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SINGAPORE: A 30-year-old man began physically abusing his 68-year-old mother in 2017, starving her and not allowing her to shower or “make noise” when he was stressed with school work.

Andy Koh Ju Hua, who was studying for a Master’s degree at the National University of Singapore at the time, also assaulted his mother’s vaginal area with a metal padlock and with his knee.

He pleaded guilty on Tuesday (Mar 16) to four counts of voluntarily causing hurt, one of which is under the newly enhanced provisions for victims in close relationships with the accused.

Koh, who has been remanded since November 2020, said he loves his mother and hopes to reunite with her and “live happily ever after” with her after receiving treatment for a purported “psychotic disorder”.

The court heard that Koh lived with his mother and father but began physically abusing his mother in 2017. He starved her and did not allow her to shower or make noise when he was stressed with his studies.

In the early years of the abuse, the victim refused to file police reports because she did not want to jeopardise her son’s future, and sought refuge intermittently with her nephew and niece.

She was hospitalised three times and placed in a safe house but insisted each time on returning to her family, and decided to reveal the offences to the police only in June 2020.

In January 2018, Koh used his kneecap to hit his mother’s vaginal area, intending to cause hurt. She was found by her niece in an unkempt state and complaining of pain in her lower regions. 

Her niece wanted to call the police, but the victim told her not to do so. When she went to the hospital, she said she had fallen down, in order not to implicate her son.

A medical report noted extensive bruising over the victim’s abdomen, buttocks, lower limbs and external genitalia. She was started on intravenous antibiotics and discharged later that month.

Koh assaulted his mother again in December 2018 by hitting her face with his hands at their family home. He also hit her vaginal area multiple times with a metal padlock, hooking the item around his finger to strike her.

His mother did not retaliate and just let him take out his frustrations on her, as he felt angry over certain issues. She was found with swelling on her body and bloodstains on her gown over her vaginal area.

MOTHER DID NOT WANT TO IMPLICATE HER SON

She went to the hospital, which alerted the police about the victim being abused, but she told the police that her injuries were the result of a fall she had sustained in the toilet, in order not to implicate her son.

A medical report found bruising on her nose, lower lip, jaw, chin and pubic region, with post-menopausal vaginal bleeding.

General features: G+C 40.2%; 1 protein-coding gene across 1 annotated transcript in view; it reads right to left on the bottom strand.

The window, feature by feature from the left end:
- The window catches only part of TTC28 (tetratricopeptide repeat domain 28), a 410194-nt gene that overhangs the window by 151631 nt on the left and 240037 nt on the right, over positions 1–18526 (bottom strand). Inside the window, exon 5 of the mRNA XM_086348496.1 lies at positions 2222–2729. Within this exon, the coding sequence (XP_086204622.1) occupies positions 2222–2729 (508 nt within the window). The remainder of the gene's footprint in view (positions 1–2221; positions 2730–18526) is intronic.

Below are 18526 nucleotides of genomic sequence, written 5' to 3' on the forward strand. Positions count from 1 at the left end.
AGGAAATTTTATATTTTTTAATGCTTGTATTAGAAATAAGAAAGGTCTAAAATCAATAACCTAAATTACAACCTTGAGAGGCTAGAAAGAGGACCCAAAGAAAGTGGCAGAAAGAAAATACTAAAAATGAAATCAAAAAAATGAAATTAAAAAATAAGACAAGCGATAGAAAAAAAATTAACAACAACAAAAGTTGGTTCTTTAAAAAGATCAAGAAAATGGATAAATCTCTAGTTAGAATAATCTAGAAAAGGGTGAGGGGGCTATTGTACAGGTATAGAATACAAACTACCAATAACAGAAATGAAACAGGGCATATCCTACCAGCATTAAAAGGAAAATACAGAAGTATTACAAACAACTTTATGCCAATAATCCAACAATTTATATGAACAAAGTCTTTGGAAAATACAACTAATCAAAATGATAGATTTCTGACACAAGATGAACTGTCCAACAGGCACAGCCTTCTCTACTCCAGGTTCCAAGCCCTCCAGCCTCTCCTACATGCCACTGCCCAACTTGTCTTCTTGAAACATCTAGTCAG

In June last year, Koh called his mother over in their flat before suddenly punching her mouth thrice. She began bleeding and ran out of the house “out of desperation”.

She sought help from her relatives, who described her as sunken, thin, frail and very dirty. Bruises were observed on her face, and her nephew called the police to say his aunt was abused by her son and she was distraught.

When she went to the hospital this time, she said her son had punched her face and said she felt pain in her chin and lip.

Deputy Public Prosecutor Magdalene Huang said Koh has no previous convictions. She sought at least 30 weeks’ jail, saying the victim was not only elderly and vulnerable, but was also Koh’s mother.

His manner of attacking his mother with the metal padlock “is especially vicious and cruel”, said Ms Huang.

A COMPLETE LACK OF REMORSE: PROSECUTOR

“Although the accused has ultimately chosen to plead guilty, he had denied his offences to the police. Throughout investigations, he denied the offences,” she said. 

She pointed out that a report by the Institute of Mental Health said he “displays a complete lack of remorse”. 

“The only one mitigating factor is his mental condition as supported by the IMH report,” said Ms Huang, without identifying what condition this is.

Koh, who had no lawyer, sniffled as he asked for a mandatory treatment order (MTO).

“I love my mother a lot and I do not know why I committed all those silly things to her. I need to undergo treatment to overcome my psychotic disorder,” he said.

“I hope to undergo treatment and cure myself so that I can live happily ever after with my mother. She is not young anymore and I certainly wish to take care of her in her remaining days.”

The prosecution objected to the calling of an MTO report, saying Koh ought to be punished for his egregious offences, but the judge said it is appropriate to at least consider such a report.

“It’s appropriate for us to at least consider an MTO report before we consider. What is critical is for the offender to receive treatment if it’s something that had any causal or contributory link, but we should get a report to ascertain if that’s the case,” said District Judge Kessler Soh.

He initially called for a report to assess Koh’s suitability for an MTO and adjourned the case to a later date. However, court records later showed the decision to call for an MTO suitability report was retracted, and the case will be heard again on Mar 23 for mitigation and sentencing.

In response to CNA queries, NUS said Koh was no longer with the university. He had been on leave of absence since August 2019 and as he did not return to his studies after his leave of absence ended, NUS said it terminated his Master’s candidature in January this year. 

Editor’s note: An earlier version of this story said the judge called for an MTO suitability report. Updated court records later showed this was retracted.

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